Women fare worse than men following revascularization for ACS
medwireNews: Gender-based differences in outcome following cardiac catheterization for acute coronary syndromes (ACS) persist even among those who undergo revascularization, results of a Canadian study suggest.
The researchers analyzed data from 23,473 patients who received cardiac catheterization during their first hospitalization for ACS in Ontario between 2008 and 2011, and found that a significantly lower proportion of women underwent revascularization during the same hospitalization compared with men, at 51.8% versus 66.1%.
The majority of patients undergoing revascularization were treated with percutaneous coronary intervention (83%), and the mean age of patients was 67.3 years for women and 61.7 years for men.
Among patients undergoing coronary revascularization, women had a 1.24-fold increased risk for death or recurrent ACS at 1 year compared with men after accounting for the propensity to undergo revascularization based on factors including age, cardiovascular disease risk, comorbidities, and smoking, with rates of 13.1% versus 10.6%.
And after 2 years of follow-up, there was a 1.20-fold increased risk for this outcome among women (17.4 vs 14.8%), suggesting that “it is unclear whether greater use of early coronary revascularization alone may mitigate sex-based risk differences in outcomes following ACS,” say Jacob Udell (Women’s College Hospital, Toronto) and colleagues.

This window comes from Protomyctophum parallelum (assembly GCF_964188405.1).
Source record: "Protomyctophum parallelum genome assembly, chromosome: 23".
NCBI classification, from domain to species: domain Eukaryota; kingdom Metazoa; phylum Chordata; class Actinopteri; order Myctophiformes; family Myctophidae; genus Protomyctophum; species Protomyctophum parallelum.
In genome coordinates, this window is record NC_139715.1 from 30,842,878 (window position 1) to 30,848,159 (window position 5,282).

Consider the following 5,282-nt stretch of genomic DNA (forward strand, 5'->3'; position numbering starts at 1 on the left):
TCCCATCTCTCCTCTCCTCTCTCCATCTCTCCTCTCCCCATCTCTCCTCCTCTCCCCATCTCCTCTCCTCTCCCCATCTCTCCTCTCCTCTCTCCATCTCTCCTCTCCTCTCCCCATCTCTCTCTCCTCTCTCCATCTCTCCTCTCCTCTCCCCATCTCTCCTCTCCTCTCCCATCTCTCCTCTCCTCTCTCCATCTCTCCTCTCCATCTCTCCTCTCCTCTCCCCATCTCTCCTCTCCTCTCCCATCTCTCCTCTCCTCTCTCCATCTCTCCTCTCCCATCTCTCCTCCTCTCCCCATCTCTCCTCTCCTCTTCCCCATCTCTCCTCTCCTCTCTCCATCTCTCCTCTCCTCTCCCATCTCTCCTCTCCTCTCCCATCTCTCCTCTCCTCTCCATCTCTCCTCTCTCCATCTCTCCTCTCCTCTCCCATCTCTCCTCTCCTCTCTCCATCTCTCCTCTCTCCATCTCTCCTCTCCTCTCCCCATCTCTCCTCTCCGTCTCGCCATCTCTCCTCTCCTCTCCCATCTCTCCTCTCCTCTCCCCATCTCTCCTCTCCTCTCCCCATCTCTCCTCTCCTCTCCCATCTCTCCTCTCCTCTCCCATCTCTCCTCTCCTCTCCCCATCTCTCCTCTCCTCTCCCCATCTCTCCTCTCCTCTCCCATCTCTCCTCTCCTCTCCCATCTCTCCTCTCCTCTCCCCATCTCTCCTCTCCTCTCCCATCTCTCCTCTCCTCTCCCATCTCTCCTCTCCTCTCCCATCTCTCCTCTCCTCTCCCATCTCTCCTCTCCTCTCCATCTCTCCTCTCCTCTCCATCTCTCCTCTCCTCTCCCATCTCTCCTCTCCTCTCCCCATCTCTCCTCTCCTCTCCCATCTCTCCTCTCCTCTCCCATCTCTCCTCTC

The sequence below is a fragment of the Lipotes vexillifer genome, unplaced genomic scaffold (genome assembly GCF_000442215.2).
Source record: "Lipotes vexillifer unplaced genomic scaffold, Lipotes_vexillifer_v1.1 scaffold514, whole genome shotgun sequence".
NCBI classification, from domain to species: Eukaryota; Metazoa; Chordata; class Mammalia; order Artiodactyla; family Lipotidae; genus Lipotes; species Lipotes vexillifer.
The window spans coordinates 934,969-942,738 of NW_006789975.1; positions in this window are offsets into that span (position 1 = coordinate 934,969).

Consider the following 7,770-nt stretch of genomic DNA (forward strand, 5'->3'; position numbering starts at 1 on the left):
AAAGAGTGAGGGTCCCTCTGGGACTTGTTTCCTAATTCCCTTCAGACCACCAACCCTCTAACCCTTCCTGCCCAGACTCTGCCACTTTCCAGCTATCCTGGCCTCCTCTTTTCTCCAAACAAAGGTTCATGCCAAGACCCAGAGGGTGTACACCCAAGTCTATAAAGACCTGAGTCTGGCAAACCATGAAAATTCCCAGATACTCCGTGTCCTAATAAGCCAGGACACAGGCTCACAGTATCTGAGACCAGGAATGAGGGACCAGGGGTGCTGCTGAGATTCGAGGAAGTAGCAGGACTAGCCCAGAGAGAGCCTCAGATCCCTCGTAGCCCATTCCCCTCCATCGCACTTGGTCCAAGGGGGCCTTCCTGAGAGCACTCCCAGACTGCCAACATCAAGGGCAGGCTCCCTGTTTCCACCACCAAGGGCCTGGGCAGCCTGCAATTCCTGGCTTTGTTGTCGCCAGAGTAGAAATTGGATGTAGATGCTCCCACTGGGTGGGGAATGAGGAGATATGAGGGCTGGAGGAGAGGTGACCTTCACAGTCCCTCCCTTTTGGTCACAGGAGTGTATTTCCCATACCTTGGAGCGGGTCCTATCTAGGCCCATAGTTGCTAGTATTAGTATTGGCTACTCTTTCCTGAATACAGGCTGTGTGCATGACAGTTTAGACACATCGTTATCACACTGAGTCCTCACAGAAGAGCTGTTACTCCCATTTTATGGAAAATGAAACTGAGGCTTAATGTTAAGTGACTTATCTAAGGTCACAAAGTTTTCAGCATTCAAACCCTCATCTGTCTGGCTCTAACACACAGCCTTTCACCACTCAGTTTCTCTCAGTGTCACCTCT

The authors note that it is not known why these differences occur. They hypothesize that the increased risk for adverse outcomes among women undergoing revascularization “may be in part related to differences in selection of treatment strategies and/or response to invasive treatment in women compared with men,” and note that there were higher rates of bleeding or blood transfusion among women than men (12.8 vs 7.3%).
The team recommends that future studies should address “whether inherent differences in underlying comorbidities or response to invasive therapy and its associated treatment impact outcomes” in order to “develop strategies to reduce the higher rates of adverse outcomes in women.”
By contrast, Udell and colleagues did not observe gender-based differences in clinical outcomes among patients who did not undergo coronary revascularization. Rates of death or recurrent ACS were “overall higher, but relatively similar,” among women and men undergoing medical management, at 17.8% versus 16.9% at 1 year, and 23.0% versus 21.9% at 2 years, they report in the Journal of the American Heart Association.
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